Dining Services to close Lu’s Café, suspend weekend operation in Buckley, late night at Putnam


Putnam Dining Hall on August 30, 2016. (Jason Jiang/The Daily Campus)

Putnam Dining Hall on August 30, 2016. (Jason Jiang/The Daily Campus)

Lu’s Café will serve it’s last cup of coffee in less than two weeks. Located in the basement of Family Studies, the café will permanently close due to dining services’ need to reduce operating costs, according to the Executive Director of Dining Services Dennis Pierce.

In addition, there will be no Saturday or Sunday hours at Buckley Dining Hall and no late night hours at Putnam Refectory starting this fall, Pierce said.

“Based on a recent review, we will be making changes to the operating hours of three Dining Services locations on the Storrs campus next semester. These changes will help us ensure we are operating as efficiently and effectively as possible,” Pierce wrote in an announcement to UConn faculty, students and staff.

The changes come in light of levels of customer demand, in that each dining operation, whether it be a café or a dining unit, should be “self-supporting,” or able to sustain enough customer demand to justify its hours of operation. The level of demand for the three units was found to be too low to be viable, Pierce said.

The space in the Family Studies Building currently occupied by Lu’s Café will remain a study area. The idea is to turn the area into a self-serve facility, with vending machines serving the traditional café-style salads and sandwiches, an automated coffee machine and a microwave, Pierce said.

“Lu’s since it has begun hasn’t broken even,” Pierce said. “Because it is tucked in there, limited seating and people don’t know where it is.”

The sign, of current hours, for Lu's Cafe on April 25, 2017. (Olivia Stenger/The Daily Campus)

The sign, of current hours, for Lu’s Cafe on April 25, 2017. (Olivia Stenger/The Daily Campus)

When deciding about Putnam, the department looked at the number of labor hours in comparison with the number of students swiping in. The standard for swipes per labor hours is eight but the statistics were registering in the low fives. While late nights are typically very popular, McMahon will be able to handle providing for those students who frequent Putnam for late night, Pierce said.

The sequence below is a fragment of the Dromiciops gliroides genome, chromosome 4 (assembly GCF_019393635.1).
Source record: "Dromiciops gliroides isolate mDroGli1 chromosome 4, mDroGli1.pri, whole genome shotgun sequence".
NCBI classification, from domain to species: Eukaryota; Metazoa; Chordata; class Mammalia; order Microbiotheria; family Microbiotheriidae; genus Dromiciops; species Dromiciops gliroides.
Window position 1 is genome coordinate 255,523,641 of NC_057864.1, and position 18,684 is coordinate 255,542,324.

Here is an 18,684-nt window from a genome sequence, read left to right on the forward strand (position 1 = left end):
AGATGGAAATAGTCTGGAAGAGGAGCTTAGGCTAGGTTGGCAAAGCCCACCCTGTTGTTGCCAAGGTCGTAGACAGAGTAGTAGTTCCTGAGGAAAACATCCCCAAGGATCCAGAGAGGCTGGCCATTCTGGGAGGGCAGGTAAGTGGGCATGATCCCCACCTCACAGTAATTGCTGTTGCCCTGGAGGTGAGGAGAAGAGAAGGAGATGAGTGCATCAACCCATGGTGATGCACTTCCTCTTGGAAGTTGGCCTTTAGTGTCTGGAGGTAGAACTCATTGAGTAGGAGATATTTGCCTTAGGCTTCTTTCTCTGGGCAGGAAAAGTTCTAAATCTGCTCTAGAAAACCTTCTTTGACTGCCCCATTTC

“You hope that Hilltop (residents) would be eating at Putnam, but the participation rates are not as high as expected,” Pierce said.

For Buckley, weekend number counts were consistently low. According to dining services data, many residents of Buckley and Shippee head down the road to South and Whitney more frequently than they would have expected.

“This past year we were looking at our financials; specifically, where we are with our budgets,” Pierce said. “(With) what we are seeing, several things are impacting us.”

Dining Services operates independently of the university, gaining revenue from the sale of meal plans, catering services as well as café business and food truck sales. The department is responsible for repairing and replacing equipment, paying their employees (including benefits) and has a large overhead cost, Pierce said.

“When we start looking at operations specifically – are they a viable entity? What can we do? What can we change?” Pierce said. “These (changes for the fall) are opportunities to create savings.”

The last time Dining Services made changes this significant was 10 to 15 years ago, and the current changes come after six months of deliberation. In the near future, students should not expect any other changes, Pierce said.

“This isn’t easy for us,” Pierce said. “We spend a lot of time putting paper to pencil and trying to make it work without doing these things.”

The effects of these changes comes down to inconvenience, Pierce said. The closures might pose an imposition to travel to a different dining hall, and force a change in the usual dining culture at UConn, but the numbers showed a lesser use of the three units affected.

“I feel like people would be surprised by (the change). I always see a good amount of people at (Putnam) late night, especially because they added NexGen so there are more students near Putnam,” Fourth-semester cognitive science and speech and language hearing sciences major Marina Lajoie, who lives in Garrigus Suites and typically dines at Putnam Refectory, said. “But McMahon isn’t too far, it’s just less convenient.”

“The first semester (of new changes) you hear a lot of pushback. After that, it dies down and students get accustomed to the routine,” Pierce said.

With seniors moving off campus and incoming freshmen having not yet experienced any of the current dining operation hours, the target for communication in these changes are the rising sophomores and juniors. Eventually the changes will become the norm, Pierce said.

“I’ll be less affected by it next year because I’ll be in an apartment, but I liked Putnam late night,” Lajoie said.

Lajoie said she often goes to late night because it’s a good way to get together with friends, and found that the food was better than during regular dinner hours.

“What’s hard for students to understand is that we (Dining Services) are a business; we have to operate like a business.” Pierce said.

Lu’s Café “should not significantly impact (Dining Services’) customers” because of the close proximity of Bookworms Café and Wilbur’s Café. Whitney and South dining halls will serve as alternatives to Buckley on the weekends and Whitney, McMahon and Northwest dining halls will remain open for late night, serving as an alternative to Putnam Refectory, according to the public announcement.

Molly Stadnicki is the associate news editor for The Daily Campus. She can be reached via email at molly.stadnicki@uconn.edu.

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